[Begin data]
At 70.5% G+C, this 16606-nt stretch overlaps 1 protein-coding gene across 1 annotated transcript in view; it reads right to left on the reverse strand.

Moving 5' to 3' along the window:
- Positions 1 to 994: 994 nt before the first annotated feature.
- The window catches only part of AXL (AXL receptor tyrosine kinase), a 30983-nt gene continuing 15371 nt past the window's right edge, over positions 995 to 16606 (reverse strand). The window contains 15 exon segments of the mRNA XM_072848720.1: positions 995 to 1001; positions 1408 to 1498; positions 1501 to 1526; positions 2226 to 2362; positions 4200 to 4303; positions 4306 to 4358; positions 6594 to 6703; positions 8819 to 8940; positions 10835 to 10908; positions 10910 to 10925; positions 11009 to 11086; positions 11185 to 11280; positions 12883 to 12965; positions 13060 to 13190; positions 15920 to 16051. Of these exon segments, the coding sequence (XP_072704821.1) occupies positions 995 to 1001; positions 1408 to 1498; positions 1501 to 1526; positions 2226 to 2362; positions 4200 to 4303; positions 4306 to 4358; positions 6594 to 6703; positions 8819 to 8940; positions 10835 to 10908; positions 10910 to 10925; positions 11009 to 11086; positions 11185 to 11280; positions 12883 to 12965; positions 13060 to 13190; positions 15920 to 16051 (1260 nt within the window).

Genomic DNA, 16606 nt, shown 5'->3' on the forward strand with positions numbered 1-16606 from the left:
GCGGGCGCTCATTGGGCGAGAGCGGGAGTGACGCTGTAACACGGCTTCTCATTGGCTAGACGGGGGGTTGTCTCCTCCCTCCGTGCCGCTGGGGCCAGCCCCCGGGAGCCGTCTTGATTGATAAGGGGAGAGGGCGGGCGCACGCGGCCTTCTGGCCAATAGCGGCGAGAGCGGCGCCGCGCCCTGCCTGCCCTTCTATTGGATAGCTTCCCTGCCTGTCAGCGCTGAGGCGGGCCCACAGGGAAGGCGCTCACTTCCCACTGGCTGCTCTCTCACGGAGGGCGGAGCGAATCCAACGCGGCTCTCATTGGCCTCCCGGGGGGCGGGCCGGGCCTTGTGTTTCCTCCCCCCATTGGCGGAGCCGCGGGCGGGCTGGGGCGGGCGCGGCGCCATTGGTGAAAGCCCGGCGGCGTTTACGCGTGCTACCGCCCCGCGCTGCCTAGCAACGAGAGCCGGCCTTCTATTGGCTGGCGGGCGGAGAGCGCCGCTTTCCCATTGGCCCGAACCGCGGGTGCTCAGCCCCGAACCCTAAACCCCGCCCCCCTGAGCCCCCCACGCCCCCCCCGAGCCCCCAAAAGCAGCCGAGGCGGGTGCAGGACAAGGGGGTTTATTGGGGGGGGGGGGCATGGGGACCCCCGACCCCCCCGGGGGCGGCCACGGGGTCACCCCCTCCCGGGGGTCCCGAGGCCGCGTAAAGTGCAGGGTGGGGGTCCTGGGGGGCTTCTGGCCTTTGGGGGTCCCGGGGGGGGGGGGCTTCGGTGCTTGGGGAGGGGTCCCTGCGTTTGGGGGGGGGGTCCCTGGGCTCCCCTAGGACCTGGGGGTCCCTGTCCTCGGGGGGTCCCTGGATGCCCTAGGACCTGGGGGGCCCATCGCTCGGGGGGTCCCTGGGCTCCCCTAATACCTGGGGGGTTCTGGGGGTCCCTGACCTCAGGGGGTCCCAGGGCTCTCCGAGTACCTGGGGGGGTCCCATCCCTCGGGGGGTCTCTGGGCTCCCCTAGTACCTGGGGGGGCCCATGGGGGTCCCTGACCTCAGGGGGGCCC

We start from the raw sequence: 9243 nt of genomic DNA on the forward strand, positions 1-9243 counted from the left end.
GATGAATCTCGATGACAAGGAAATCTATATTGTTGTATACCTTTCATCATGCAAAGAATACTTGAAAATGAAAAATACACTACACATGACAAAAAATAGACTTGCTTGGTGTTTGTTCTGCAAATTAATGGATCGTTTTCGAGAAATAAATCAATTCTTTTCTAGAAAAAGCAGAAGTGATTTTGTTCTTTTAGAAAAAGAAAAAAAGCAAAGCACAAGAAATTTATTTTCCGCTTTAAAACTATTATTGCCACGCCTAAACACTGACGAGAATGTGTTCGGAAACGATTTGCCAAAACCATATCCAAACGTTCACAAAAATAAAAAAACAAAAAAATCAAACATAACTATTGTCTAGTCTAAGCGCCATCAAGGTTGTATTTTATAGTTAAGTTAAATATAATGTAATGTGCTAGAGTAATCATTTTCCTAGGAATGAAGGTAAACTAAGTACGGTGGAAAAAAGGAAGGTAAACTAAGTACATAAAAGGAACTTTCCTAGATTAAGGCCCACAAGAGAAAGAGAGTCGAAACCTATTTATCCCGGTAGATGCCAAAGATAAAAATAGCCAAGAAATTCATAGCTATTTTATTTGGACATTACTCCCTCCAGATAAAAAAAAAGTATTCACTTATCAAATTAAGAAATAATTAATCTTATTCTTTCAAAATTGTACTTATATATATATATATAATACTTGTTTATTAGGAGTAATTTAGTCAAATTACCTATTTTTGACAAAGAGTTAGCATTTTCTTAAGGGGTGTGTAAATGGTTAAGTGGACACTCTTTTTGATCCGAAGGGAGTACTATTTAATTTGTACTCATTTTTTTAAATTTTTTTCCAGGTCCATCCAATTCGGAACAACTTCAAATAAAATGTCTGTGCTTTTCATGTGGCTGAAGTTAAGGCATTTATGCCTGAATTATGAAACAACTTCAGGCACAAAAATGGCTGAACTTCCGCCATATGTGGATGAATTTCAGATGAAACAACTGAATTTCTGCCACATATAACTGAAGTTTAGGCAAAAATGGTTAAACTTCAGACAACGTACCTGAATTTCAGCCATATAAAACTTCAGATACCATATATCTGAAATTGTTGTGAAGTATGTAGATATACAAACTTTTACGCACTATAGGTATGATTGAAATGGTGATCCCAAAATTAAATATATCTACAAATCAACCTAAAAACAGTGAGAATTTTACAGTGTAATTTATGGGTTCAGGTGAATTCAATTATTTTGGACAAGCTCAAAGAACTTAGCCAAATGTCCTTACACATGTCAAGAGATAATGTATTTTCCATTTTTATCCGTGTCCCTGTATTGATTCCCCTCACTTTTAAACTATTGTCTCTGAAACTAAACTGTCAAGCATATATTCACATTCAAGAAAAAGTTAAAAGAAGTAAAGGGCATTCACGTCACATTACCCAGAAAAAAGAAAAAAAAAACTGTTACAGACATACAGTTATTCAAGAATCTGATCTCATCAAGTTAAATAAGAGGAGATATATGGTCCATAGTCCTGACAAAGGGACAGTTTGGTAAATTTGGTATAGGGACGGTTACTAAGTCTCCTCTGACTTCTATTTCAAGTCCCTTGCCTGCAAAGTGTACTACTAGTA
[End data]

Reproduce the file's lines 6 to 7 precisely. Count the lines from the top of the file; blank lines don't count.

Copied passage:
GCGGGCGCTCATTGGGCGAGAGCGGGAGTGACGCTGTAACACGGCTTCTCATTGGCTAGACGGGGGGTTGTCTCCTCCCTCCGTGCCGCTGGGGCCAGCCCCCGGGAGCCGTCTTGATTGATAAGGGGAGAGGGCGGGCGCACGCGGCCTTCTGGCCAATAGCGGCGAGAGCGGCGCCGCGCCCTGCCTGCCCTTCTATTGGATAGCTTCCCTGCCTGTCAGCGCTGAGGCGGGCCCACAGGGAAGGCGCTCACTTCCCACTGGCTGCTCTCTCACGGAGGGCGGAGCGAATCCAACGCGGCTCTCATTGGCCTCCCGGGGGGCGGGCCGGGCCTTGTGTTTCCTCCCCCCATTGGCGGAGCCGCGGGCGGGCTGGGGCGGGCGCGGCGCCATTGGTGAAAGCCCGGCGGCGTTTACGCGTGCTACCGCCCCGCGCTGCCTAGCAACGAGAGCCGGCCTTCTATTGGCTGGCGGGCGGAGAGCGCCGCTTTCCCATTGGCCCGAACCGCGGGTGCTCAGCCCCGAACCCTAAACCCCGCCCCCCTGAGCCCCCCACGCCCCCCCCGAGCCCCCAAAAGCAGCCGAGGCGGGTGCAGGACAAGGGGGTTTATTGGGGGGGGGGGGCATGGGGACCCCCGACCCCCCCGGGGGCGGCCACGGGGTCACCCCCTCCCGGGGGTCCCGAGGCCGCGTAAAGTGCAGGGTGGGGGTCCTGGGGGGCTTCTGGCCTTTGGGGGTCCCGGGGGGGGGGGGCTTCGGTGCTTGGGGAGGGGTCCCTGCGTTTGGGGGGGGGGTCCCTGGGCTCCCCTAGGACCTGGGGGTCCCTGTCCTCGGGGGGTCCCTGGATGCCCTAGGACCTGGGGGGCCCATCGCTCGGGGGGTCCCTGGGCTCCCCTAATACCTGGGGGGTTCTGGGGGTCCCTGACCTCAGGGGGTCCCAGGGCTCTCCGAGTACCTGGGGGGGTCCCATCCCTCGGGGGGTCTCTGGGCTCCCCTAGTACCTGGGGGGGCCCATGGGGGTCCCTGACCTCAGGGGGGCCC

We start from the raw sequence: 9243 nt of genomic DNA on the forward strand, positions 1-9243 counted from the left end.